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New Year Will Ring in California "Green Chemistry" Regulations

October 27, 2010

Starting January 1, 2011, how companies design and manufacture products sold, offered for sale, manufactured, imported, marketed or distributed in California will change dramatically.  That is when new regulations prompted by California’s Green Chemistry Initiative, an outgrowth of two bills approved in 2008, take effect.  Specifically, Assembly Bill 1879 mandates a process to identify and prioritize chemicals of concern in products, followed by a procedure in which those chemicals and their potential alternatives "are evaluated to determine how best to limit exposure or to reduce the level of hazard posed by a chemical of concern."  Senate Bill 509 further mandates an online database to disseminate information about specific chemical hazards. 

The regulations drafted by the Department of Toxic Substances Control ("DTSC") currently establish a four-step process to achieve California's Green Chemistry Initiative: 

Step 1: DTSC will first prepare a list of Chemicals under Consideration based on traits associated with human health hazards, environmental hazards, exposure potential hazards and physical hazards.  From that list, DTSC will prioritize a smaller list of Chemicals of Concern ("COC").  Any person may petition DTSC to evaluate a chemical or a product that is, or that contains, a chemical (see Step 2) for inclusion in this prioritization process.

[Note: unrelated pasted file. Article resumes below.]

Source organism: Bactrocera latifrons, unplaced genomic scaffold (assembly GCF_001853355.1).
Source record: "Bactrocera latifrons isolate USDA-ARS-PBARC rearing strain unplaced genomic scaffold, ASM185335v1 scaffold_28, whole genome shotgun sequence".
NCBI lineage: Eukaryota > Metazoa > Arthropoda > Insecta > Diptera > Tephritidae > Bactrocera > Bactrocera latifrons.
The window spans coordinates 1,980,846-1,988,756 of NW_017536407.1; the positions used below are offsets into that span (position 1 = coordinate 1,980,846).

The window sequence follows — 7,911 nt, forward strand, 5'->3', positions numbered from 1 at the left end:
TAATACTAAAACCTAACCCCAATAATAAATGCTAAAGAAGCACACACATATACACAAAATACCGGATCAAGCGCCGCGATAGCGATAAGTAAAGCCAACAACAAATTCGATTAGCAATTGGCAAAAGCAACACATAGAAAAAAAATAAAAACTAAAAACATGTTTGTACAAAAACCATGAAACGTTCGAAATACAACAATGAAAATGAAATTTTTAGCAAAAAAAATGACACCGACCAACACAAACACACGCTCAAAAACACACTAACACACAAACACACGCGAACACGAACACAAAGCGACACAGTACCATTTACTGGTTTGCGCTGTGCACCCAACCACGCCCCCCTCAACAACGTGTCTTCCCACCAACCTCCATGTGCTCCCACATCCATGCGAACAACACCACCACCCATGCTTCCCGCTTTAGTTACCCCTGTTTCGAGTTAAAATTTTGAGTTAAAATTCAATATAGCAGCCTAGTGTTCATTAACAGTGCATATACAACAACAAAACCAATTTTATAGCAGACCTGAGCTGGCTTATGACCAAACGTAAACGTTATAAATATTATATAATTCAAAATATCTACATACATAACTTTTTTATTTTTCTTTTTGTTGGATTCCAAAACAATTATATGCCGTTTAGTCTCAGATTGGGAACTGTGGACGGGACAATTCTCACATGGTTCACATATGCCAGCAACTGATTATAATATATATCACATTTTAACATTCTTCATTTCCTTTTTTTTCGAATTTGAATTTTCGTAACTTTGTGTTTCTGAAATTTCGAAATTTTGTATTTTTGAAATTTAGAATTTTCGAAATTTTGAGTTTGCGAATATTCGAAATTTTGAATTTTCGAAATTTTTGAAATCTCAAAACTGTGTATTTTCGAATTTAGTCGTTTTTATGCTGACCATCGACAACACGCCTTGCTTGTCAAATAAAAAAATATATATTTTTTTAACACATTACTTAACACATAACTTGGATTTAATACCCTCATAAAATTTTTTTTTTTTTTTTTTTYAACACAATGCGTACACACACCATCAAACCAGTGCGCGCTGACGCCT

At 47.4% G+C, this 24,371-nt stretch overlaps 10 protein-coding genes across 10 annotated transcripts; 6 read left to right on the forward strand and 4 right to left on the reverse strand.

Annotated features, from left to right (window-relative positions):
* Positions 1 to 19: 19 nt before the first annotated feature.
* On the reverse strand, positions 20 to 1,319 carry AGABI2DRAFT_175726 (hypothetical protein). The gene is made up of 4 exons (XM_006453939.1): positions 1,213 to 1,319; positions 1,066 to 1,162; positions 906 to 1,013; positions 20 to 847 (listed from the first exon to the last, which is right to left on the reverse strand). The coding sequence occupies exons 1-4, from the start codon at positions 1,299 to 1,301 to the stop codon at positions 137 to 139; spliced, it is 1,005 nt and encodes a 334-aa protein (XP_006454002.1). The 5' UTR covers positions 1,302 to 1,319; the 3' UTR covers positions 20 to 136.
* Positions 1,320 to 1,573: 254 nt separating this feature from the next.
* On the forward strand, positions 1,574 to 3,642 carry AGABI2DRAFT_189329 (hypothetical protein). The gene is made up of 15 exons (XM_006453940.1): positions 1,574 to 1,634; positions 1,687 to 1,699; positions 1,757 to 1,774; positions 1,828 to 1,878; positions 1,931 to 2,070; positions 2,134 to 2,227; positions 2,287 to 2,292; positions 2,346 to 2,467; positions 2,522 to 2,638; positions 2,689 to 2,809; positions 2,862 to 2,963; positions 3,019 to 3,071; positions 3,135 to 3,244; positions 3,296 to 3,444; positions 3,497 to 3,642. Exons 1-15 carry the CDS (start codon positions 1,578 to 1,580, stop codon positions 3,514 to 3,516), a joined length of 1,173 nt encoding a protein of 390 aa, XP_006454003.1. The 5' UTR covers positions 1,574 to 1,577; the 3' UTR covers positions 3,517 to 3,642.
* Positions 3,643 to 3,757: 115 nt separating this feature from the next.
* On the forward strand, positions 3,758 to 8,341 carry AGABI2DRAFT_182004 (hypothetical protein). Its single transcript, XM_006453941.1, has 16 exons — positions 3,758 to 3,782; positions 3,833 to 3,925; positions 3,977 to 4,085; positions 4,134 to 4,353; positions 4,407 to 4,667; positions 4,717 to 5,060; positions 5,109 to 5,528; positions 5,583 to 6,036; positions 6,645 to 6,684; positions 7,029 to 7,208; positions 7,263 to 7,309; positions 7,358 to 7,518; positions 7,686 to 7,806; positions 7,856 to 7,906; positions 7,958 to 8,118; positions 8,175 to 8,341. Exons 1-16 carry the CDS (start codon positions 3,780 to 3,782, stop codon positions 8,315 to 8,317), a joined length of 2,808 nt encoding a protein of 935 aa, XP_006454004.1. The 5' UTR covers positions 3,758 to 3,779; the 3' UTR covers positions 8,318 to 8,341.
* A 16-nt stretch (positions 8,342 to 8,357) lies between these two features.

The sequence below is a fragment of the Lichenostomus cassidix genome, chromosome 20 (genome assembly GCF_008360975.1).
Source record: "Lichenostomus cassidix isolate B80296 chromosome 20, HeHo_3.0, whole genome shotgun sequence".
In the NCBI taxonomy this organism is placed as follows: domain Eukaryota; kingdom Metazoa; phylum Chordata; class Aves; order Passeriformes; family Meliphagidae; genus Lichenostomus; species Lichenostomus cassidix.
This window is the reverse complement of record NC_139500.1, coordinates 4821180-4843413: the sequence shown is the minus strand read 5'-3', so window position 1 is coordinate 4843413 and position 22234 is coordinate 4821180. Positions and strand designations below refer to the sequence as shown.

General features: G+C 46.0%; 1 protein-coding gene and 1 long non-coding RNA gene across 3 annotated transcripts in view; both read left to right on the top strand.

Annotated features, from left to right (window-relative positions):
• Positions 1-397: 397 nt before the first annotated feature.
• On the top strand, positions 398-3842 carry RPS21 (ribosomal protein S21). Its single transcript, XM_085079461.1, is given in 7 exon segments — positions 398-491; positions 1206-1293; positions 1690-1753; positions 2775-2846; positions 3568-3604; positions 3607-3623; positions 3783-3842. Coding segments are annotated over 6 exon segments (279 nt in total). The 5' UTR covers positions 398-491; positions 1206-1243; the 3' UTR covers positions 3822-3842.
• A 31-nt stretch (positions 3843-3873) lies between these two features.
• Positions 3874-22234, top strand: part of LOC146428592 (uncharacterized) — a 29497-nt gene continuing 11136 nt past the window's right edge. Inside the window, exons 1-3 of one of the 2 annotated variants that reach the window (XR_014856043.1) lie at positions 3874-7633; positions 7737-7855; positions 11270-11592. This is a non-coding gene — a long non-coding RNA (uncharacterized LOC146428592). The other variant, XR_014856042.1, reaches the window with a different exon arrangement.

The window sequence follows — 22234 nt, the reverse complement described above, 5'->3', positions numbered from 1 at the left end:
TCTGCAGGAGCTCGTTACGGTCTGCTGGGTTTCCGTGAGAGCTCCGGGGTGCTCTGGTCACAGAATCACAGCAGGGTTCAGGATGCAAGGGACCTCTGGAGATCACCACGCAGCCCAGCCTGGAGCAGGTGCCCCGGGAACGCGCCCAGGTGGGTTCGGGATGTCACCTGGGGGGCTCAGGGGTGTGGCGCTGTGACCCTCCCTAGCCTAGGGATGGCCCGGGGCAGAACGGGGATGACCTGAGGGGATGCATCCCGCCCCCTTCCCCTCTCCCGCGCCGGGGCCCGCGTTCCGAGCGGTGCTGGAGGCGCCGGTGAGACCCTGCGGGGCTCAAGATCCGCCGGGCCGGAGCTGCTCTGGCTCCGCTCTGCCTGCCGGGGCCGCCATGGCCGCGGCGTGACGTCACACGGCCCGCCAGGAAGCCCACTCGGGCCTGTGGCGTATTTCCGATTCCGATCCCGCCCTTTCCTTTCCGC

Step 2: All products that are, or that contain, COCs will be placed on a list of "Products under Consideration."  From that list, DTSC will prepare a list of "Priority Products" considered of the highest priority based on the relative degree of threat posed to public health or the environment because of the COC contained in the product, or simply based on the availability of DTSC's resources. 

Step 3: Within 30 days after the designation of a Priority Product, any manufacturer of that product must notify retailers who sell the Priority Product in California and DTSC that their product is on this list.  The manufacturer must then prepare an "Alternative Assessment Work Plan" that considers, among other objectives, different means to reduce the concentration of, or eliminate, the COC found in the Priority Product.  Once DTSC accepts the AA Work Plan, the manufacturer must complete an "Alternative Assessment Report" that details, among other items, an assessment of each alternative to the COC, the rationale for selecting a specific alternative (or not), and "[a] detailed plan, including key milestones and dates, for implementing the selected alternative, if applicable."

Step 4: Following its review of the AA Report, DTSC will notify the manufacturer of its regulatory response, which may include no response, labeling, "end-of-life" management, restrictive usage, or restrictive exposure.  DTSC also has the authority to prohibit sales of the product in California, and require that the manufacturer implement a recall program within two years.  A manufacturer of a Priority Product that fails to comply with these regulations will be required to recall its product within 60 or 120 days, depending on the reason for its failure to comply, and notify retailers that the product cannot be sold in California.

November 1, 2010, is the deadline for public comments on the proposed regulations. 

For more information, please contact the professional(s) listed below, or your regular Crowell & Moring contact.

Warren Lehrenbaum
Partner – Washington, D.C.
Phone: +1.202.624.2755